Is Weingarten Really Against VAM? Or Was Her Conversion “A Sham”?
In January 2014, American Federation of Teachers (AFT) President Randi Weingarten finally stated that she is completely opposed to using value added modeling (VAM) as a component on teacher evaluations. As Audrey Amrein-Beardsley notes on her blog, Vamboozled:
…Randi Weingarten, the current president of the American Federation of Teachers (AFT), has (finally) expressed her full opposition against using value-added models (VAMs), the statistical measures of utmost interest on this blog, for teacher evaluation, accountability, and merit pay purposes. …
As background, Randi wrote the foreword to the only academic book that has been released on VAMs to date — Value-Added Measures in Education — written by now Tulane Associate Professor of Economics, Douglas Harris. In addition, Weingarten unfortunately wrote the foreword in support of Harris’s overall (and, in my opinion, highly misguided and prematurely enthusiastic) stance on VAMs, writing things like Harris “presents a convincing argument that value-added’s imprecision need not be a deal breaker as long as we understand where it comes from and how to account for it when these measures are used in schools. We cannot expect any measures of teacher quality – value-added or others – to be perfect.” Unfortunately, Weingarten co-signed Harris’s stance that VAMs are “good enough” for their current uses and utilities, mainly riding on the fact that they are better than the other test-based accountability options used in the past. For more about Harris’s book and his overall position, read a commentary I wrote in Teachers College Record in review of his book and his “good enough” stance.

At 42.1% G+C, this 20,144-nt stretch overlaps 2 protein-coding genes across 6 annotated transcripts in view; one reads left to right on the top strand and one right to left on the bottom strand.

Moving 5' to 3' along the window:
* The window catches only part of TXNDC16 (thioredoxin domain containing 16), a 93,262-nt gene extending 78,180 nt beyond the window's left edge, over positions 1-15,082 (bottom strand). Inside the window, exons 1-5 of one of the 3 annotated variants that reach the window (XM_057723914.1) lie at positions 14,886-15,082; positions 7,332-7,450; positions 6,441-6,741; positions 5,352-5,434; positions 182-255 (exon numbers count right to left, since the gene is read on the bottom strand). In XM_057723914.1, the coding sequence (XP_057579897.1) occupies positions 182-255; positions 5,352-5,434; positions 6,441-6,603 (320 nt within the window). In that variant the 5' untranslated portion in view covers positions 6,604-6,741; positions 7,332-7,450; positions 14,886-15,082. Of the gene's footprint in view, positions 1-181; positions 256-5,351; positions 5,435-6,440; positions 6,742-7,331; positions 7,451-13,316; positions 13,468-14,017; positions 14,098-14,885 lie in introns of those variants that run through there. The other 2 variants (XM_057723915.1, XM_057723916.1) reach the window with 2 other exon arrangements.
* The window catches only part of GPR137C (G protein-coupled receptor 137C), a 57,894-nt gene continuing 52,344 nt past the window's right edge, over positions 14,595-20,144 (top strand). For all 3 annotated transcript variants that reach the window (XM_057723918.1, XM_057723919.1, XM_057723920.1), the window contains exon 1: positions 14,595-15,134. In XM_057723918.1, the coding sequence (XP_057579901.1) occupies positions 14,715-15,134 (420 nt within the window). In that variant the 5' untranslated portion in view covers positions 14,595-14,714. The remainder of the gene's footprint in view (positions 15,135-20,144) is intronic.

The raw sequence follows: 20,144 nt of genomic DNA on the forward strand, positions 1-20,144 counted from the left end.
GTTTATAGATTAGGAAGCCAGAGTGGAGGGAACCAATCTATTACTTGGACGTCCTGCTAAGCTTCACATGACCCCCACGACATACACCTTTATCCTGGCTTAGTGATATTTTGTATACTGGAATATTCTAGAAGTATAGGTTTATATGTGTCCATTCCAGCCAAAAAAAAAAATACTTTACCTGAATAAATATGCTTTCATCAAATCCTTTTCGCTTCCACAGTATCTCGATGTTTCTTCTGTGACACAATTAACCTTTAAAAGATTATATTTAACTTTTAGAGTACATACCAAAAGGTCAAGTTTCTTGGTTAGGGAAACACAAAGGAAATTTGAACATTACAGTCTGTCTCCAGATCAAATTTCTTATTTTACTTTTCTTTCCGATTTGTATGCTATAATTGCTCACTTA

As per a recent post on politico.com, Weingarten’s new mantra is that “VAM is a sham.” This is “a notable shift for the AFT and its affiliates, which have previously ratified contracts and endorsed evaluation systems that rely on VAM. [Emphasis added.]
In August 2010, Weingarten’s official stance as noted on the AFT website was that VAM was okay, just so long as it was not used “in isolation.”
So, in 2010, VAM was okay; in January 2011, Harris’ book with Weingarten’s foreword was published.
In 2014, Weingarten was fully, completely, decidedly against VAM… right?
Maybe not. Maybe a shakier method (if you can imagine), “student growth percentiles” (SGP), is just fine. As Wendy Lecker reports:
Connecticut uses an even more inaccurate method [than VAM] called Student Growth Percentiles (“SGP”). While VAM tries but fails to isolate a teacher’s small effect on student test scores, SGP does not even attempt to measure a teacher’s effect.
SGP tells us nothing about a teacher. Yet that is what Connecticut uses for 22.5 percent of a teacher’s evaluation. Though SGP is a portion of a teacher’s evaluation, it will likely be the determining factor because its volatility will make it the tipping point in a rating. [Emphasis added.]
On June 17, 2014, Weingarten spoke in Connecticut and endorsed Connecticut Governor Dannel Malloy for re-election.
Malloy is decidedly “a worse than VAM” (again, if you can imagine) promoter. From a post I wrote on June 16, 2014:
Dannel Malloy is a corporate-reform-friendly governor.